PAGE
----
How to Listen

We’ve all been there. We’re engaged in a conversation with someone. We have something important to say. The person we’re speaking with interrupts, doesn’t appear to be listening or changes the subject while we’re telling a story and suddenly takes over the conversation. We become frustrated, angry, disillusioned, bottle up, and often give up and disengage.

Poor listening skills hurt personal and professional relationships. Sadly, the person with deficient listening skills may never understand why. Conversations don’t have to be this way. People can learn to be better listeners.

Many people think they’re listening, but they’re not. Allowing someone to talk and then changing the subject isn’t listening. Listening to people and speaking over them or interrupting isn’t listening. Repeating what someone says as proof of listening doesn’t qualify as listening any more than regurgitating memorized information on a test shows evidence of learning. Listening requires the employment of a set of skills–not merely a pair of ears.

Why does listening matter? Because it matters to the people speaking to you. People often need someone to listen to them. They want to share, feel heard, and validated. They want their thoughts to have meaning. By listening, you provide an outlet and make them feel better and connected.

The next time you’re engaged in a conversation, pay attention to what you’re doing. Assess your listening skills. Reflect. Think about what matters to you when you’re sharing information. Try to be the listener for others that you wish for yourself.

In the Harvard Business Review, Zenger and Folkman (2016) analyzed the behavior of 3,492 people and identified those individuals categorized as the most effective listeners (the top 5%).  They found the best listeners have the following characteristics:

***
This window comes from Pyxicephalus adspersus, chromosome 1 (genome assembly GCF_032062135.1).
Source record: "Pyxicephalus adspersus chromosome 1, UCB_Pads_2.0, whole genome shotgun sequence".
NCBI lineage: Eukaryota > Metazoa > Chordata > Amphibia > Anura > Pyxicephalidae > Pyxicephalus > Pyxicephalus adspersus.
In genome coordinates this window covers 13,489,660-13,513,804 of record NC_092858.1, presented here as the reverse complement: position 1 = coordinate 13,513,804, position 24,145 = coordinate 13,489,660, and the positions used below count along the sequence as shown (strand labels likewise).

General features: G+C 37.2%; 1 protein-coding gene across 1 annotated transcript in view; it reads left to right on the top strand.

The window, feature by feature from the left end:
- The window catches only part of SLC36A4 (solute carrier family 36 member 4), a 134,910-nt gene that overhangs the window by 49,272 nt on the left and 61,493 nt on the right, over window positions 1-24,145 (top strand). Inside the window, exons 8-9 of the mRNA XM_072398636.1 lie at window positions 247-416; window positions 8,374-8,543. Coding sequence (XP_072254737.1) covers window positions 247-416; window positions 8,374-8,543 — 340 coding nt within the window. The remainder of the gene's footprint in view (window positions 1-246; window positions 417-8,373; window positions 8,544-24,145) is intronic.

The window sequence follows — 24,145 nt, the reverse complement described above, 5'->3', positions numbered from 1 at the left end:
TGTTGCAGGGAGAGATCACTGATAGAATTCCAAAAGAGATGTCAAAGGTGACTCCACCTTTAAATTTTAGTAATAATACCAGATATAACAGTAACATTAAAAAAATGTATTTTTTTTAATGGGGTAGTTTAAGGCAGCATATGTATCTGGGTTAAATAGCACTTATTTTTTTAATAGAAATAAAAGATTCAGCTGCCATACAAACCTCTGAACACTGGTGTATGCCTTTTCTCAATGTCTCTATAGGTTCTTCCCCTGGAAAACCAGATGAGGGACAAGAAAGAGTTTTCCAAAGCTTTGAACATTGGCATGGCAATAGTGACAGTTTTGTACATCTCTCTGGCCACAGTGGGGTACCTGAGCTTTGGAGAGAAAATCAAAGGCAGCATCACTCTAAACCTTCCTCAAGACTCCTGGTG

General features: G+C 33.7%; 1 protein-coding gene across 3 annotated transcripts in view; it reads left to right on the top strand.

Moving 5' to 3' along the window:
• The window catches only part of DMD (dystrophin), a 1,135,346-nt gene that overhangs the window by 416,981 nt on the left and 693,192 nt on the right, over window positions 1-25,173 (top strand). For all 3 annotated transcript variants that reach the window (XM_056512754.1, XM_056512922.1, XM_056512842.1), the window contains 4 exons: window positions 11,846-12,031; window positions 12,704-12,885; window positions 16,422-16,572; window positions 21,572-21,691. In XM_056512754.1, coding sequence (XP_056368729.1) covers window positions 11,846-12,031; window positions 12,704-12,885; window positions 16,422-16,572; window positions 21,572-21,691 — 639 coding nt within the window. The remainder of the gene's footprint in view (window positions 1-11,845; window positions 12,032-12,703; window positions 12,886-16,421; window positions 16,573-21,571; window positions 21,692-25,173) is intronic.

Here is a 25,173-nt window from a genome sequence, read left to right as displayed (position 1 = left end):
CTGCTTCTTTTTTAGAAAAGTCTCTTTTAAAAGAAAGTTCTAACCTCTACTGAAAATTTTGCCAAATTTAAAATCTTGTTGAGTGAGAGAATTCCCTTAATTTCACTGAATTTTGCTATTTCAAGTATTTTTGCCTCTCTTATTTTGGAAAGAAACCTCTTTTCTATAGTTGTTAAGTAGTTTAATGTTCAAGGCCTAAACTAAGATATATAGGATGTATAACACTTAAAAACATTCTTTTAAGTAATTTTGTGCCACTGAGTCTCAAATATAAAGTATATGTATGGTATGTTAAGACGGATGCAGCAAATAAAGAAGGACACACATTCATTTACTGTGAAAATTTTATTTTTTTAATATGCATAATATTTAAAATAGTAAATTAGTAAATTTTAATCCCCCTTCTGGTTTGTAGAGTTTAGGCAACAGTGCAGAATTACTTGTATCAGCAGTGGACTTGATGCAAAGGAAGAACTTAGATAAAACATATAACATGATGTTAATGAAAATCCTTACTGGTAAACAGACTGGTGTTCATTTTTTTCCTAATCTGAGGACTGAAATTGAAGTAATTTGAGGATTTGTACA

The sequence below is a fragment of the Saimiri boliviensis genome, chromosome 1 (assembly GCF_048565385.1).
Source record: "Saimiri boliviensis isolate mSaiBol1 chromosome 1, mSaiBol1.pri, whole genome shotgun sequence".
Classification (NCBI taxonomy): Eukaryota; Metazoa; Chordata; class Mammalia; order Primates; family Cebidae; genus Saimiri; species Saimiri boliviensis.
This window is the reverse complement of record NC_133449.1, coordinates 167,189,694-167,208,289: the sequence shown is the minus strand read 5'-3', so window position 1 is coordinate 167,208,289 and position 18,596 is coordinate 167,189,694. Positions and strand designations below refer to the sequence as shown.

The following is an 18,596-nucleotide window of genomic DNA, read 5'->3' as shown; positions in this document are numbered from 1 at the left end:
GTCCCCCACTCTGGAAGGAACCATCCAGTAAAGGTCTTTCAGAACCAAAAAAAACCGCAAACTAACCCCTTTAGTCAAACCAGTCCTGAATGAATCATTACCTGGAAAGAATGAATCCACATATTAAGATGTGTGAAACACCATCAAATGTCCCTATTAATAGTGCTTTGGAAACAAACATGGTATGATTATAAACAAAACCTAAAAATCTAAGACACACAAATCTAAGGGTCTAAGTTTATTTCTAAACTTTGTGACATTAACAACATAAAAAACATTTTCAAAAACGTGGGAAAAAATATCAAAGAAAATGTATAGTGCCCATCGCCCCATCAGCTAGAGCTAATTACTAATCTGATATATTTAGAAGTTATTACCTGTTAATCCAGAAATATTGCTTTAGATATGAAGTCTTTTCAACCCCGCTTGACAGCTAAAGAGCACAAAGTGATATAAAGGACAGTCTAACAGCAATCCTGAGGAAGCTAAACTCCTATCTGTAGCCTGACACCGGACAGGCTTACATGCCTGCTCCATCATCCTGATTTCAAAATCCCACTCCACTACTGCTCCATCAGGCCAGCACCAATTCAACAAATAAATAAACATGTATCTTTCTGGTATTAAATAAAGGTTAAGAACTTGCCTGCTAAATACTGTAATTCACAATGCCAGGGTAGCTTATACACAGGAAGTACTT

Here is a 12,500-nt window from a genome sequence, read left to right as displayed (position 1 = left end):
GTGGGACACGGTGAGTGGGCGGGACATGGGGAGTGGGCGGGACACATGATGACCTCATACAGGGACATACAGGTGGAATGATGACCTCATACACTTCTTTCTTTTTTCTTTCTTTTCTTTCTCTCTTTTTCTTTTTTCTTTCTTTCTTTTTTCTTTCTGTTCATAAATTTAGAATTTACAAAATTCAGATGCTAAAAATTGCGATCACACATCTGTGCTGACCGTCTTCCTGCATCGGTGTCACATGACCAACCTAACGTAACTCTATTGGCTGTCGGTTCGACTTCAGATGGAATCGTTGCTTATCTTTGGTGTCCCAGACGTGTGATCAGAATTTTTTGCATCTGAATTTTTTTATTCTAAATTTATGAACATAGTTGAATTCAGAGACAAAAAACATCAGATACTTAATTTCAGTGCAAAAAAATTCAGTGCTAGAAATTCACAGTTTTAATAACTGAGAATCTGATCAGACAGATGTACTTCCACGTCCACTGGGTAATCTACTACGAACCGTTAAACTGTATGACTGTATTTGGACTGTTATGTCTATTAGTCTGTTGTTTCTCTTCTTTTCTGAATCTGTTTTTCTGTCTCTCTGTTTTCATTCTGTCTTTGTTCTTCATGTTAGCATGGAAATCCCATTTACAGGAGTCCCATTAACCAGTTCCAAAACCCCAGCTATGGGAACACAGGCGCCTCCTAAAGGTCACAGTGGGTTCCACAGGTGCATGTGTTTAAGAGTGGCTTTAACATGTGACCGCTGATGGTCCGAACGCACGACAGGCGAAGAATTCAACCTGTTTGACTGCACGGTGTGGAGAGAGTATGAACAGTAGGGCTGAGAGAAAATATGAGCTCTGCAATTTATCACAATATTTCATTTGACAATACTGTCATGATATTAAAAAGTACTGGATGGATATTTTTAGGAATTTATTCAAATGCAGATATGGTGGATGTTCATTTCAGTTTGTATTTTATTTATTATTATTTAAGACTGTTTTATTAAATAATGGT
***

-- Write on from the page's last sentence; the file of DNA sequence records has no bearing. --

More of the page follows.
1) Good listening doesn’t mean you don’t talk when someone else is speaking. The best listeners find appropriate spots to ask questions to show interest. Asking questions shows people you’re doing more than hearing noise; you’re taking an interest. You legitimately want to learn more. Good conversations are interactions. Effective communicators even start them from scratch by asking open-ended questions that express interest.

2) Good listening builds a speaker’s self-esteem. The best listeners offer support and build confidence in the speaker.

3) Good listening involves helping but not debating in a hostile way or trying to win an argument. Nobody is defeated in good listening.

Zenger and Folkman (2016) found that “good listeners are like trampolines. They are someone you can bounce ideas off of — and rather than absorbing your ideas and energy, they amplify, energize, and clarify your thinking. They make you feel better not merely passively absorbing, but by actively supporting. These interactions allow you to gain energy and height, just like someone jumping on a trampoline.”

Most people can readily identify the best listeners they know. Good listeners are so rare that people who need good listeners value them. It’s the person you call when you have problems at work or in a relationship, exciting news to share or want to vent about problems in the world. You know you can count on your good listeners to hear you, unpack the layers of your concerns, and provide support. When the conversation is over, you feel better. Sadly, people often don’t call their closest family members in those situations because they don’t have good listening skills.

The best listeners also give people their full attention. If the phone rings, they shut off the television, step away from the computer, stop texting or doing dishes and become fully present for the person speaking.

Not every conversation will go as planned. Sometimes we reflect and realize we didn’t pause enough to allow someone to engage with us. Sometimes we unload and overwhelm our listener. Sometimes we get defensive. It’s that reflection that can help us to become better speakers and listeners. A good listener is so valuable. A good listener doesn’t hijack conversations and make them about them. A good listener is present, shows real concern, asks meaningful questions at appropriate times, shows an eagerness to unpack layers of complexity, and uses body language to send a supportive message. A good listener is a treasure. We should all strive to be that person.

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